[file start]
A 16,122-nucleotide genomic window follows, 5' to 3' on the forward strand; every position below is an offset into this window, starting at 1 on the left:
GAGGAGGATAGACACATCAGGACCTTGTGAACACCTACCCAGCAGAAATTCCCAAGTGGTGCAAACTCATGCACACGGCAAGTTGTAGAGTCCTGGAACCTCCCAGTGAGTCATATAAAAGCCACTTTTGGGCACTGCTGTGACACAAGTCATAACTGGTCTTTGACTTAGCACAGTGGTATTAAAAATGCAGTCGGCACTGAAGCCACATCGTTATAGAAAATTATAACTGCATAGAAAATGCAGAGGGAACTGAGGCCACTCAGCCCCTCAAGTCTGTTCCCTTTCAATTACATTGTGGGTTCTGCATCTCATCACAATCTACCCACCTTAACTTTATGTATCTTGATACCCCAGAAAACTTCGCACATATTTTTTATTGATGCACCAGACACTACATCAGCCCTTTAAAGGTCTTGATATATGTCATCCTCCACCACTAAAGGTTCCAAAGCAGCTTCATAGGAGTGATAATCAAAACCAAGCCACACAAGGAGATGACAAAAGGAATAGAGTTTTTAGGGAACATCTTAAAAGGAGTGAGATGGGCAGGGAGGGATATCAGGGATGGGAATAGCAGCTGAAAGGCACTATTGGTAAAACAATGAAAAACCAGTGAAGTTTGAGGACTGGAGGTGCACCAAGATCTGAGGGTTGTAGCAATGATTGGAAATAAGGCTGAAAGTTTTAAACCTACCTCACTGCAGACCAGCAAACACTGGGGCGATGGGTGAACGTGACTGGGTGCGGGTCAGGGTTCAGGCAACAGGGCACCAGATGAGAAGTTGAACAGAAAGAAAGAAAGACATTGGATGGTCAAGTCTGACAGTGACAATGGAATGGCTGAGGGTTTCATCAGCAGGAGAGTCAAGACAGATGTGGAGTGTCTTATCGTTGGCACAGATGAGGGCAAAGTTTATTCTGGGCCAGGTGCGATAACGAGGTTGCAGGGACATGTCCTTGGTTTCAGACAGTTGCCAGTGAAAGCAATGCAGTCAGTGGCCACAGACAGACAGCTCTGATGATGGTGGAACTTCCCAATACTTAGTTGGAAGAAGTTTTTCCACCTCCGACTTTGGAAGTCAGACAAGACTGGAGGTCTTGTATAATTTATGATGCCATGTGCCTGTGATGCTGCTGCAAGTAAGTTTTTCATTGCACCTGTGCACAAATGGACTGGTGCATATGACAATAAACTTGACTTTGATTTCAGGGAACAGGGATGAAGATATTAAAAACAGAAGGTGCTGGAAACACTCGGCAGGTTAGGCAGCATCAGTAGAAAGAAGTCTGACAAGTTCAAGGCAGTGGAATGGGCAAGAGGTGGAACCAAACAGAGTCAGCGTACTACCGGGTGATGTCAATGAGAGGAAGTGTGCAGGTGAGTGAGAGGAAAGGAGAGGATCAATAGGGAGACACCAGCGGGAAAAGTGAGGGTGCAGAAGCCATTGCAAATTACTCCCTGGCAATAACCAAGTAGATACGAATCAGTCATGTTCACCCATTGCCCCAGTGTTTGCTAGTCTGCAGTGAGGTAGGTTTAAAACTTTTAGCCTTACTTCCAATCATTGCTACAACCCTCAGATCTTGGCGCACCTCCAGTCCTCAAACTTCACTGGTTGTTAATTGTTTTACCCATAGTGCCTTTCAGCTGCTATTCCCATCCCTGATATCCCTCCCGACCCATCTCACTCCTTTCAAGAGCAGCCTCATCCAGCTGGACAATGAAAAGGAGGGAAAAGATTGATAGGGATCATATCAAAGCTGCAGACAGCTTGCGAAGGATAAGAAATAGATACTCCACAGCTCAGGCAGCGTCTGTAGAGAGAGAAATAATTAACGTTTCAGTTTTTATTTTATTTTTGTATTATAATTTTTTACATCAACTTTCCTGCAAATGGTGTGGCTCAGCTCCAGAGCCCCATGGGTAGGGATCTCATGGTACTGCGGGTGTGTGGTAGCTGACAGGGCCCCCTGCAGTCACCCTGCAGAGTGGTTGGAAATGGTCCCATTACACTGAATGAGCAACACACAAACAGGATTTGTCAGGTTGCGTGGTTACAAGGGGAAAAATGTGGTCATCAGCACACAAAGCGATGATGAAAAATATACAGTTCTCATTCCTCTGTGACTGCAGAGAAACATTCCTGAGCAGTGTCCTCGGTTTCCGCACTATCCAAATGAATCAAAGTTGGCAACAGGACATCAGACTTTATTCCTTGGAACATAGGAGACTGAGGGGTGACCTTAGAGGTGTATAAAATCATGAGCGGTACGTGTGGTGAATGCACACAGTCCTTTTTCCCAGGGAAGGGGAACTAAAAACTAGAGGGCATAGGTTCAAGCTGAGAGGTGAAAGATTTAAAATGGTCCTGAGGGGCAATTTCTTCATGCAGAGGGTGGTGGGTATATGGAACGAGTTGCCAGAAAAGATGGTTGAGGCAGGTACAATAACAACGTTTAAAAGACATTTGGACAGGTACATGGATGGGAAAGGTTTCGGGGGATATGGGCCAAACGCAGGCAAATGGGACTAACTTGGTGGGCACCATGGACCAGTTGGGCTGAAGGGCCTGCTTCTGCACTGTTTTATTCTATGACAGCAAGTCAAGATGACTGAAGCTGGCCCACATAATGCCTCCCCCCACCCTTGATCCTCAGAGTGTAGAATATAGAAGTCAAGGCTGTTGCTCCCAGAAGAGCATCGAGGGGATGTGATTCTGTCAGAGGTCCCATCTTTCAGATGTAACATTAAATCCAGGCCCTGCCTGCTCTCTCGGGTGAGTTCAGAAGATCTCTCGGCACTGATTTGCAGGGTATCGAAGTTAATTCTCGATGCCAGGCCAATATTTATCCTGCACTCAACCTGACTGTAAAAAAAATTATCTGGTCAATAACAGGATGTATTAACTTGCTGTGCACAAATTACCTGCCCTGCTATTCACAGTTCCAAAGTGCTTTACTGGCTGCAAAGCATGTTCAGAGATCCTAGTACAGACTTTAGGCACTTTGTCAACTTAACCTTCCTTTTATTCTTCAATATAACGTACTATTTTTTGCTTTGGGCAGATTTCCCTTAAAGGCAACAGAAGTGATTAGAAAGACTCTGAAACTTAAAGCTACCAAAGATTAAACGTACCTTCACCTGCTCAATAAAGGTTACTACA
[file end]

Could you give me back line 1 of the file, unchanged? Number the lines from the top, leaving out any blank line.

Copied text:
A 16,122-nucleotide genomic window follows, 5' to 3' on the forward strand; every position below is an offset into this window, starting at 1 on the left: